Long ago, and well before I had heard the term ‘content marketing’, I discovered that sharing stories and information about music, dance and theatre had an amazing effect on building and retaining audiences. Rather than relying solely on the unrelenting deluge of advertising (‘buy tickets!’) and typical press releases, I wrote articles about the concerts I was presenting.

My best illustration of this is a jazz series I initiated despite the fact I knew nothing about jazz. Obviously, I had a lot to learn in order to succeed and to find an audience. I tackled both through research and writing.

Turning my budding knowledge into informative and chatty articles, I wrote out the instruments and rhythms of Cuban music, the history and harmonies of Delta blues, and the legacy and ladies of the Great American Songbook.

It was a good experience: I learned a lot, and the jazz series found a strong and loyal audience base.

Content Marketing is actually something of a misnomer. ‘Content’ refers to the curation of information that readers and audiences will find enlightening and valuable. The word ‘marketing’ is a little problematic, as the goal is not to sell, but rather to illuminate, illustrate, and share mutual interests.

Content marketing is powerful. It has the ability to establish trust and build relationships. It is eminently shareable through email and social media, easily increasing word-of-mouth. It differentiates your company from everyone else, and it places special attention, often with a unique perspective, on what you put on the stage.

Best of all, it really doesn’t cost a thing – except time and imagination. But, before you say you don’t have time, consider the benefits that far exceed a few hours of researching, thinking and writing.

The Takeaway: rather than placing yet another newspaper ad urging people to buy tickets, or writing another press release that will not likely see the light of day, communicate the ‘what’ and ‘why’ of your passions. You will find that people actually share your passions as they learn more about your interests and your art.



Like anything, content marketing takes practice and dedication. Here are a few simple tips for getting started on writing content that will find an audience.

  1. Give your readers a reason to care: your content should be focused, well written, and relevant. Tell your readers something they likely do not know.
  2. Write for the reader: it’s not about you or your brand. Don’t sell or tell. Write as if you are talking to someone.
  3. Offer pictures and videos: it is a quick and easy way to illustrate a point and tell a story. Plus, it is also very shareable.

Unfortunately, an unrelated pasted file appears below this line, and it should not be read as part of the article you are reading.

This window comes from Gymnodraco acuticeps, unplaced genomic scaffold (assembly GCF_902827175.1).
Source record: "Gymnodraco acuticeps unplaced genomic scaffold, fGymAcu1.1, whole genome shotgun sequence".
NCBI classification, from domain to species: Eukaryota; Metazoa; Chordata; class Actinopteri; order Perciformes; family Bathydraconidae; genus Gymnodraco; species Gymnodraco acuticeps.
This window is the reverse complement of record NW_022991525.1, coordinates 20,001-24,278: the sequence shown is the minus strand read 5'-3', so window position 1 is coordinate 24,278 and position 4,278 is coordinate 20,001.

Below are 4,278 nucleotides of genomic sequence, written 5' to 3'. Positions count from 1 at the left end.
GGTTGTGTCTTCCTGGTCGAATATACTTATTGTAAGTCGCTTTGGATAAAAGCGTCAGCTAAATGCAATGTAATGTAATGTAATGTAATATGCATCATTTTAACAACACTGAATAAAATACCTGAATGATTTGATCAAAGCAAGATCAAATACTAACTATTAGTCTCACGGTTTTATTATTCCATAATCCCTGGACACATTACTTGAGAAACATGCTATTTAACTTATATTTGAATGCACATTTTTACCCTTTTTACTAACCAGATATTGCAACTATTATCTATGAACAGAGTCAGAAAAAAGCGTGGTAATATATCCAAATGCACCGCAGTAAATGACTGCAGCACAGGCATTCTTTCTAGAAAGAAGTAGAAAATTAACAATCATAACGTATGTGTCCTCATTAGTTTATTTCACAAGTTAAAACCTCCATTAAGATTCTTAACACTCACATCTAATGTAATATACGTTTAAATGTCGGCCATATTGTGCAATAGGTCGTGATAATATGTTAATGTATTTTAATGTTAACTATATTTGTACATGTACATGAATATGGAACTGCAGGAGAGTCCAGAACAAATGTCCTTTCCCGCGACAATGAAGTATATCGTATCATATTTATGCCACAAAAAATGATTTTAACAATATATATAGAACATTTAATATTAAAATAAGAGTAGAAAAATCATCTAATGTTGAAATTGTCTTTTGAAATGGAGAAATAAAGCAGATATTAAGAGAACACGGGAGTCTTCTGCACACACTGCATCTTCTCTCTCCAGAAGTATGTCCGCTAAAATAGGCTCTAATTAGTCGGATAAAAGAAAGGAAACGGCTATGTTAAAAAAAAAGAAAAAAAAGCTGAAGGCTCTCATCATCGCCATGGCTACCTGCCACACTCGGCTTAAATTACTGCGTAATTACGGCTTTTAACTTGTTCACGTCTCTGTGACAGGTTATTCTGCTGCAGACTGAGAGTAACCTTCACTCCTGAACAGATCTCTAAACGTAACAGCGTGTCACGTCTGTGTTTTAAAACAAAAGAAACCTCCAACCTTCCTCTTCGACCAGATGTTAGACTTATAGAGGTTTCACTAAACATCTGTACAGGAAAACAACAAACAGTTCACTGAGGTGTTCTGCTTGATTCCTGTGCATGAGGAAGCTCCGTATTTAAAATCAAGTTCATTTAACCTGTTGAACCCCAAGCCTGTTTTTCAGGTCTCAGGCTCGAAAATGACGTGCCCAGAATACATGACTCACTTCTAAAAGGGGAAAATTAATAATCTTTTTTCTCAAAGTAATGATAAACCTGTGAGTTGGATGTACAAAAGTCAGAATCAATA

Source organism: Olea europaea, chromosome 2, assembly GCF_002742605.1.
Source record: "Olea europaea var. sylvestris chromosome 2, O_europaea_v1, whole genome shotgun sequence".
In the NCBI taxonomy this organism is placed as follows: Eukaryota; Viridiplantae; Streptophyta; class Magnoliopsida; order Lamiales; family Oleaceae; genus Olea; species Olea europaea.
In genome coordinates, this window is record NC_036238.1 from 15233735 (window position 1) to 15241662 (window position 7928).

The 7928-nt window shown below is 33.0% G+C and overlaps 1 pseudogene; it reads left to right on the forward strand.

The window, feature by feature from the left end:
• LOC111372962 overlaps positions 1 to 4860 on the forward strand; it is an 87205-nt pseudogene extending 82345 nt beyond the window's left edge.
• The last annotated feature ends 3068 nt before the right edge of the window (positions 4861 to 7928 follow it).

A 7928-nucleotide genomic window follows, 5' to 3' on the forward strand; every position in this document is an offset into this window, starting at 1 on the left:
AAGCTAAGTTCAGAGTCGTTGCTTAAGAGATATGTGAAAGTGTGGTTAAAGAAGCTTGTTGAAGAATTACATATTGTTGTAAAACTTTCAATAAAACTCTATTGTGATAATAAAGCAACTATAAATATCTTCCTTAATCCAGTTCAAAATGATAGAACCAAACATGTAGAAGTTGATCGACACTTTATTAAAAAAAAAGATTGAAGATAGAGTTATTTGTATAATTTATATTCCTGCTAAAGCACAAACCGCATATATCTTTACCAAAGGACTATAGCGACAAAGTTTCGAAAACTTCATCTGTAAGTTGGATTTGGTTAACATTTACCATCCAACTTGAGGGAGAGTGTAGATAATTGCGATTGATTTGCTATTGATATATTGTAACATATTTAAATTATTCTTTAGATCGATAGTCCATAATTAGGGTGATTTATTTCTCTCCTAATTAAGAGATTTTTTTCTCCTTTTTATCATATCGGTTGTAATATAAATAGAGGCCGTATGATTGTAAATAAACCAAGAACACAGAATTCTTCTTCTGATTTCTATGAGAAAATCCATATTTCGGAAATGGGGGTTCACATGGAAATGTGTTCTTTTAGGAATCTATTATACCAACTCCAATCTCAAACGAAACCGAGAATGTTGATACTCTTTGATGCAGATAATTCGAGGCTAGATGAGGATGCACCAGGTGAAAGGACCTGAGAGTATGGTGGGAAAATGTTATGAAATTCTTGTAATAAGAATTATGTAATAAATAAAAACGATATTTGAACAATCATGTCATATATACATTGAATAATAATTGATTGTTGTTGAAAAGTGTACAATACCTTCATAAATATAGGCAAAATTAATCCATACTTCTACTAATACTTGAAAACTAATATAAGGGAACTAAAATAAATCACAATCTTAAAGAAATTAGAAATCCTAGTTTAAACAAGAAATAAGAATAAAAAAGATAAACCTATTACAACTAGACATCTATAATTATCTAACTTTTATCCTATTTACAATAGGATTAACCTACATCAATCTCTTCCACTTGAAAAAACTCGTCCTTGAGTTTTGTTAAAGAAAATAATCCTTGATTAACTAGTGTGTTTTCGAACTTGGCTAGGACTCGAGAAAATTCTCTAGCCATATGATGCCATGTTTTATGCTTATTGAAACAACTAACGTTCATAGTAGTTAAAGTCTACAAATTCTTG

4. Be creative: use your imagination and you can find interesting new angles about anything. If someone can write great content about bubble wrap, you can write awesome content about your art. In other words, don’t underestimate what people will find interesting.
  5. Tell a story so people want to keep reading: it doesn’t have to be long, but give your writing some shape with an introduction, development and a conclusion. Spell check, get a critical second opinion, and then spell check again.
  6. Keep writing: dole out one story over a few posts or keep coming up with new content, but don’t stop – this is a long term commitment for a long-term relationship.

My inspiration: 15 Content Nuggets



There is a lot riding on the title of your writing. It is said that eight out of ten people will read your title, and only two out of ten will carry on from there. You want the subject line to be good, eye-catching and inviting.

One of my best (I think) was "Wombats, Missiles and Radios", which was actually the title for a story about Christmas carols leading up to a typical seasonal sing-along concert.

Here are 10 sample titles that you can use to boost your readership and perhaps ever inspire a few stories.

  1. How To Look Like A Diva In 10 Easy Steps
    • Write about stage make-up tricks and techniques
  2. 20 Ways To Boost Your Inner Shakespeare
    • Research ways to sound like a Shakespearean play
  3. Dieting Like A Dancer
    • Tell people about your eating habits when preparing for a performance.
  4. So You Want To Be A Singer? (or Dancer, or Actor)
    • Give people a glimpse of what it is like to be a professional artist.
  5. [Your Play], Then and Now
    • describe historical and current interpretations of the play.
  6. My Most Frightening Moment On The Stage, or My Best Moment On The Stage
    • Tell your readers about something that went wrong or right during a performance.
  7. What Everyone Should Know About Ibsen
    • Avoid the usual biographical information; find and relay interesting and unusual stories about the author/composer/choreographer.
  8. En Pointe with Tutus
    • Offer a short history of dance (or theatrical) costumes.
  9. So, What Really Goes On Behind The Scenes?
    • An introduction to the backstage world of your production.
  10. Why Is The Green Room Never Green And Other Myths
    • There are lots of theatrical superstitions and oddities that will be fun to describe.

Some of these may seem a little over the top, and they will not suit every situation. You can use these titles as inspiration for your own creations, or you may copy them directly. No matter what, remember the goal is to pique the reader's curiosity so they go beyond the title.


My inspiration: How to Write Magnetic Headlines 102 Headline Writing Formulas

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